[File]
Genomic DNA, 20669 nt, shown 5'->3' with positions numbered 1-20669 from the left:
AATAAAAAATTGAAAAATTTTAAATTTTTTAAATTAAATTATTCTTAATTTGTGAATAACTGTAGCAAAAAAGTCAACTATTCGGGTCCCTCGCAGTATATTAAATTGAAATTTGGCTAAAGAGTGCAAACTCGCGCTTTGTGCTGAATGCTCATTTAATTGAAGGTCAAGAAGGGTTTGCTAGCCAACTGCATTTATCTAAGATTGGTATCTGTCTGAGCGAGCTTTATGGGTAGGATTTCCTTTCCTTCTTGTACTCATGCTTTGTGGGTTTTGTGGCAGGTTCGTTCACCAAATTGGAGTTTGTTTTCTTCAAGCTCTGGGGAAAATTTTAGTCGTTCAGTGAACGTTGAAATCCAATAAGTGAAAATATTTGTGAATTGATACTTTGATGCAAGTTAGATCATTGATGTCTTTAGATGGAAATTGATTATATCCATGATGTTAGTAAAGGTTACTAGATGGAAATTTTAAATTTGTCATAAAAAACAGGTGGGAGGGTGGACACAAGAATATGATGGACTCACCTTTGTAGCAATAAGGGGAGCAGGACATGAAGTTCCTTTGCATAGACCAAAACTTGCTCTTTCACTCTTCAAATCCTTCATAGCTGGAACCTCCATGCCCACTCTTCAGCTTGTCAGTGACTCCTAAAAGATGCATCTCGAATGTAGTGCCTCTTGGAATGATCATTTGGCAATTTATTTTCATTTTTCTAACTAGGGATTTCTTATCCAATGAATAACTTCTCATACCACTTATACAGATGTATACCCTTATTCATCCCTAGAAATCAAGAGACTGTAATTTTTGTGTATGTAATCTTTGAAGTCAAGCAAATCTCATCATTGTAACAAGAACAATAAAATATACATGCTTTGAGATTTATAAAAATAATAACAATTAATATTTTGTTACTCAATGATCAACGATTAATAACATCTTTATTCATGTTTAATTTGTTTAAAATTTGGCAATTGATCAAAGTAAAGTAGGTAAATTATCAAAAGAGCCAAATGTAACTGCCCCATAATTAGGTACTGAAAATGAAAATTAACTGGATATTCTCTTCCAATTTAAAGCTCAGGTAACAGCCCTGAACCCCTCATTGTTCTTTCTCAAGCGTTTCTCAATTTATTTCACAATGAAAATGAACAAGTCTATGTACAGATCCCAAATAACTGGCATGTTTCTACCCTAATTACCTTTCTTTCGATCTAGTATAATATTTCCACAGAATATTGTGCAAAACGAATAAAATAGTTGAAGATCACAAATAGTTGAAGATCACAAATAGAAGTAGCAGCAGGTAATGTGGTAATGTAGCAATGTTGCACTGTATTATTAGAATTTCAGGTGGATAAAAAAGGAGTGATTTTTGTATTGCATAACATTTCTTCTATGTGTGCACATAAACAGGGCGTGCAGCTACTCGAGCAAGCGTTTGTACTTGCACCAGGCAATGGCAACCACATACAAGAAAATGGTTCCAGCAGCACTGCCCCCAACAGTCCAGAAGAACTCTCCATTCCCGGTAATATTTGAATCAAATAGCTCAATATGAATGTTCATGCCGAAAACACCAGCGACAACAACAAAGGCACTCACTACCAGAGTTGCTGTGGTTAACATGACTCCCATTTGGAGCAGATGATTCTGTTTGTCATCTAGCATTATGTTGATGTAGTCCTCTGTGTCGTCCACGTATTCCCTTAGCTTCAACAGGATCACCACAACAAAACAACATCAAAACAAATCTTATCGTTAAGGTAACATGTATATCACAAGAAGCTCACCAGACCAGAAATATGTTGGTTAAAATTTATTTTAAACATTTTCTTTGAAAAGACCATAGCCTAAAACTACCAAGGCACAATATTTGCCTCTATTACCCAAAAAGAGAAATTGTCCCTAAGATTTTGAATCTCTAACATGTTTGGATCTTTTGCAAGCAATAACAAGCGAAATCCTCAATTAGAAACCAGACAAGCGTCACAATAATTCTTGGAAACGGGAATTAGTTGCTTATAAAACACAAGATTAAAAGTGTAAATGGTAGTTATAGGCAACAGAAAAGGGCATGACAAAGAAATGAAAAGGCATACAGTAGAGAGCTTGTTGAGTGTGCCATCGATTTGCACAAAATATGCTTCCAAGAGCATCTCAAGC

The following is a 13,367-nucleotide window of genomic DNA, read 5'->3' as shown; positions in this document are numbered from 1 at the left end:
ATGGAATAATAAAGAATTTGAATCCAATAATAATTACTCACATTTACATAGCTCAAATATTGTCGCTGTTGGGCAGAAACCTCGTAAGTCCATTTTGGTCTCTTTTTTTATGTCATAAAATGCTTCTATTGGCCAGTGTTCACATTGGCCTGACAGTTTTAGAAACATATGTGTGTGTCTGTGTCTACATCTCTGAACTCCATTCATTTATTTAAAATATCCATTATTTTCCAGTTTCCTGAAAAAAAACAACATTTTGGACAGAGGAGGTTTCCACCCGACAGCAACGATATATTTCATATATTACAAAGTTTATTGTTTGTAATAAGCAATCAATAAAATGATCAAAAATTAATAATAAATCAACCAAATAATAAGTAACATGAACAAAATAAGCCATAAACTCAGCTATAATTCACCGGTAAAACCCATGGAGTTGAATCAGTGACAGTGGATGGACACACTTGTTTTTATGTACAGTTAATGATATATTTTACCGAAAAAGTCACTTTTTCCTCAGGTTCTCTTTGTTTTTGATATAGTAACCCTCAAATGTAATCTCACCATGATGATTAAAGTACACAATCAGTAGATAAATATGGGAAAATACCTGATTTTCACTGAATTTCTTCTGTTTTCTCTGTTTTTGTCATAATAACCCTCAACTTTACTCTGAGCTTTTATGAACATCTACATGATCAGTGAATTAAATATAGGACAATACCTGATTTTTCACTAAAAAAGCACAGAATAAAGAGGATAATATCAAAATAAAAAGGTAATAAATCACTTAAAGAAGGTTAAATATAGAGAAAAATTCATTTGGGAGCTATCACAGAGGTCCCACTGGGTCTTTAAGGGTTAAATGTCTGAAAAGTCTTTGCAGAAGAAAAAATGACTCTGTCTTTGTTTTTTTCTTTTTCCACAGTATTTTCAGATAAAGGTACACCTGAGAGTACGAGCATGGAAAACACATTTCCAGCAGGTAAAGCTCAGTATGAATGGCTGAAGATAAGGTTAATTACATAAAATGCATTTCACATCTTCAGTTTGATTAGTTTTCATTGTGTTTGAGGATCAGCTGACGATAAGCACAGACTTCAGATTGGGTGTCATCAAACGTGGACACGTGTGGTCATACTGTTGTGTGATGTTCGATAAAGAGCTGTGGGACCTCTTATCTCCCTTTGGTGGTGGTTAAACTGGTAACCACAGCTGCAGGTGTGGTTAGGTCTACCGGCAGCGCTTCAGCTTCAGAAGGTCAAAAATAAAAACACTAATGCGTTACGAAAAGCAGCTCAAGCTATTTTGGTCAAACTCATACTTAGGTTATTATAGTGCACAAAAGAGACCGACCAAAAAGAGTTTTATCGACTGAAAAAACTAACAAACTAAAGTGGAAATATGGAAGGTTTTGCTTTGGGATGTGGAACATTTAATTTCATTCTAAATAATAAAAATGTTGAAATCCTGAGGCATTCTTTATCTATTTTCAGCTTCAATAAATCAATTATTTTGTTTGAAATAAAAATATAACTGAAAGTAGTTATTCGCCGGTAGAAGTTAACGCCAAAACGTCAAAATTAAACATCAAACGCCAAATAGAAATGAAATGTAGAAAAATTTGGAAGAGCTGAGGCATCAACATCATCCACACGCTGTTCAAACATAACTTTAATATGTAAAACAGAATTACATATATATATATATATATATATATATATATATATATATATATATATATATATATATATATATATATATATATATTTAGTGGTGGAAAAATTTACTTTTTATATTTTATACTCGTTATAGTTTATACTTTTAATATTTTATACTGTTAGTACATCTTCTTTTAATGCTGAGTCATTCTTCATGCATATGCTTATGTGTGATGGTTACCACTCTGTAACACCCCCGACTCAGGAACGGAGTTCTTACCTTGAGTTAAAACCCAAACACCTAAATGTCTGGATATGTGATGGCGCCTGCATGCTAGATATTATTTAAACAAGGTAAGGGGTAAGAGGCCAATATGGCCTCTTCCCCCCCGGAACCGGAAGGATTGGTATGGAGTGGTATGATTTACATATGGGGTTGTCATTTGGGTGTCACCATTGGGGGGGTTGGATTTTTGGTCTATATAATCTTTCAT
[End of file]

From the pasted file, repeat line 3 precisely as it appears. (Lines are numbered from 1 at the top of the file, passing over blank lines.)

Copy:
The following is a 13,367-nucleotide window of genomic DNA, read 5'->3' as shown; positions in this document are numbered from 1 at the left end: